But it’s amazing what an Aussie accent, with a polite ‘gidday mate’ greeting, can achieve with the most hardened Highway Patrolman.

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A Road Paved With History

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Route 66 runs from Chicago to Santa Monica over nearly 4000 kilometres, although most Aussies now run the opposite way after touching down in Los Angeles. It’s not the coast-to-coast mainline that many people expect, as it runs a long way south into Texas for a time and doesn’t make the final 1200-kilometre grind through to New York.

But if – like me – you want to go all the way, Interstates 90 and 76 will carry you from The Windy City on the shores of the Great Lakes through to The Big Apple.

 The road has seen better days

There is plenty of history on and about Route 66, but it’s not until you hit the pavement that you appreciate what it’s all about. That’s when you appreciate the vastness of the USA – which is about the same distance across the middle as the distance between Sydney and Perth – and the varying landscapes.

Santa Monica is white sand and sunshine, there are high desert plains, the wheat belt, giant rivers and clear blue skies.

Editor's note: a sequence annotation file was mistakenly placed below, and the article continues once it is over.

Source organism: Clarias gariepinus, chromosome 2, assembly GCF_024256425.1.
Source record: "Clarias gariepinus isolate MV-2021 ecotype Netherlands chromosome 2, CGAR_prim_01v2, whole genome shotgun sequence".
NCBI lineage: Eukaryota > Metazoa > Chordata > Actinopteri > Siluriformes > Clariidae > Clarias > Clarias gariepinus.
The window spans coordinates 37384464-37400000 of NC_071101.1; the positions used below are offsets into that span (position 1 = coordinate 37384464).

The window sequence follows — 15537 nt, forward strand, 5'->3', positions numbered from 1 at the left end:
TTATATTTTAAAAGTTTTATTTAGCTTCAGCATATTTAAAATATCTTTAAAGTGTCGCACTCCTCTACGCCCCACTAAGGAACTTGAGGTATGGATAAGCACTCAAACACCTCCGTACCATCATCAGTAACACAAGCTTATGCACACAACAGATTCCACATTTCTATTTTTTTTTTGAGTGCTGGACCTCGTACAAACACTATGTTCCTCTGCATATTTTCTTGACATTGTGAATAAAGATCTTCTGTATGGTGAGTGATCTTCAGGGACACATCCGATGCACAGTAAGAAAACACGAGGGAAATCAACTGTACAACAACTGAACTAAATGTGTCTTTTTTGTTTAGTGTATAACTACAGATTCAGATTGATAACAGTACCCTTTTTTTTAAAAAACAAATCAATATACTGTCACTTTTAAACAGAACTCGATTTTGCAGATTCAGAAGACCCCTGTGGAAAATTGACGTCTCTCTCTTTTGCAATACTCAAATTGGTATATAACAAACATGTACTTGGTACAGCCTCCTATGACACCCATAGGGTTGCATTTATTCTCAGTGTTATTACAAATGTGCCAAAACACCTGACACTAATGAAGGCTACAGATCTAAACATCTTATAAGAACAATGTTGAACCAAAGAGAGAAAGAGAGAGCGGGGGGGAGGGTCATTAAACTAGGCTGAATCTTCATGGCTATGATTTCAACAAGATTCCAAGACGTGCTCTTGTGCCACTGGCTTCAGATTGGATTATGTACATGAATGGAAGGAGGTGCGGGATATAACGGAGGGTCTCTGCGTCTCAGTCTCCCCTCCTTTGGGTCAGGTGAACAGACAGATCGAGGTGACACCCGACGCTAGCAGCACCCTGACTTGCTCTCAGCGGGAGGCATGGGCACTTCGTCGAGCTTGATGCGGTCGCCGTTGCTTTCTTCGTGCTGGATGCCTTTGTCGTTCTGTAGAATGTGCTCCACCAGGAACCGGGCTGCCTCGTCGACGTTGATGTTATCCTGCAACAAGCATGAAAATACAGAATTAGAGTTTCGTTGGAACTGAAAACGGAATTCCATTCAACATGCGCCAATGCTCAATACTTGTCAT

But the cities are a strange assortment, and you cannot rely on your television movies for a true picture.

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Discover The Real America

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Needles, a tiny hamlet in the far East of California, is fairly faithful to the vision of Snoopy’s brother, Spike, but Albuquerque and Santa Fe are nothing like the wild west towns I remember from the small screen. Even St Louis, which I expect to be pretty special, is just another town once you’re past the Gateway Arch over the Mississippi River.

During my drive, I’m much happier to be discovering small towns and the real America. It’s not about the fast-paced consumerism of LA, or the me-first hustle of NYC, but sitting and talking to people in a diner.

The best thing about Route 66 is you can dip in and opt out. So you can cover ground on the modern interstates, then duck back onto the old road for a bit for a slower drive.